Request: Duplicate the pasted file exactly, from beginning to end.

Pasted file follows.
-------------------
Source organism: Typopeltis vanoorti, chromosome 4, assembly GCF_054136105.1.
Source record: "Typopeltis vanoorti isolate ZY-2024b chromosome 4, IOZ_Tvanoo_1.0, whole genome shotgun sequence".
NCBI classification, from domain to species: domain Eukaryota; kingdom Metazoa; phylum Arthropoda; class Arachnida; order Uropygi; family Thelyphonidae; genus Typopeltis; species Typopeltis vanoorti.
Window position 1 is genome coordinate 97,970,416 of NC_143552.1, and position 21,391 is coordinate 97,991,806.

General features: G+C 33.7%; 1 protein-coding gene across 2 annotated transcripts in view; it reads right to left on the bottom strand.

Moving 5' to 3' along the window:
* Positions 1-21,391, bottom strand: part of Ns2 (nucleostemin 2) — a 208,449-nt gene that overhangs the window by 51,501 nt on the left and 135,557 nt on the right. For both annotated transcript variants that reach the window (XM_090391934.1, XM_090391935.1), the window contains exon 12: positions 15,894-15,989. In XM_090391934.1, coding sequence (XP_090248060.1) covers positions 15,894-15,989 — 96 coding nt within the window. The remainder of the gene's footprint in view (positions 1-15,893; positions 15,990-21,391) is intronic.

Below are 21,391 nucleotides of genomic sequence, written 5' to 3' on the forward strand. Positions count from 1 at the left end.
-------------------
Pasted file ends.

Source organism: Typopeltis vanoorti, chromosome 4, assembly GCF_054136105.1.
Source record: "Typopeltis vanoorti isolate ZY-2024b chromosome 4, IOZ_Tvanoo_1.0, whole genome shotgun sequence".
NCBI classification, from domain to species: domain Eukaryota; kingdom Metazoa; phylum Arthropoda; class Arachnida; order Uropygi; family Thelyphonidae; genus Typopeltis; species Typopeltis vanoorti.
Window position 1 is genome coordinate 97,970,416 of NC_143552.1, and position 21,391 is coordinate 97,991,806.

General features: G+C 33.7%; 1 protein-coding gene across 2 annotated transcripts in view; it reads right to left on the bottom strand.

Moving 5' to 3' along the window:
* Positions 1-21,391, bottom strand: part of Ns2 (nucleostemin 2) — a 208,449-nt gene that overhangs the window by 51,501 nt on the left and 135,557 nt on the right. For both annotated transcript variants that reach the window (XM_090391934.1, XM_090391935.1), the window contains exon 12: positions 15,894-15,989. In XM_090391934.1, coding sequence (XP_090248060.1) covers positions 15,894-15,989 — 96 coding nt within the window. The remainder of the gene's footprint in view (positions 1-15,893; positions 15,990-21,391) is intronic.

Below are 21,391 nucleotides of genomic sequence, written 5' to 3' on the forward strand. Positions count from 1 at the left end.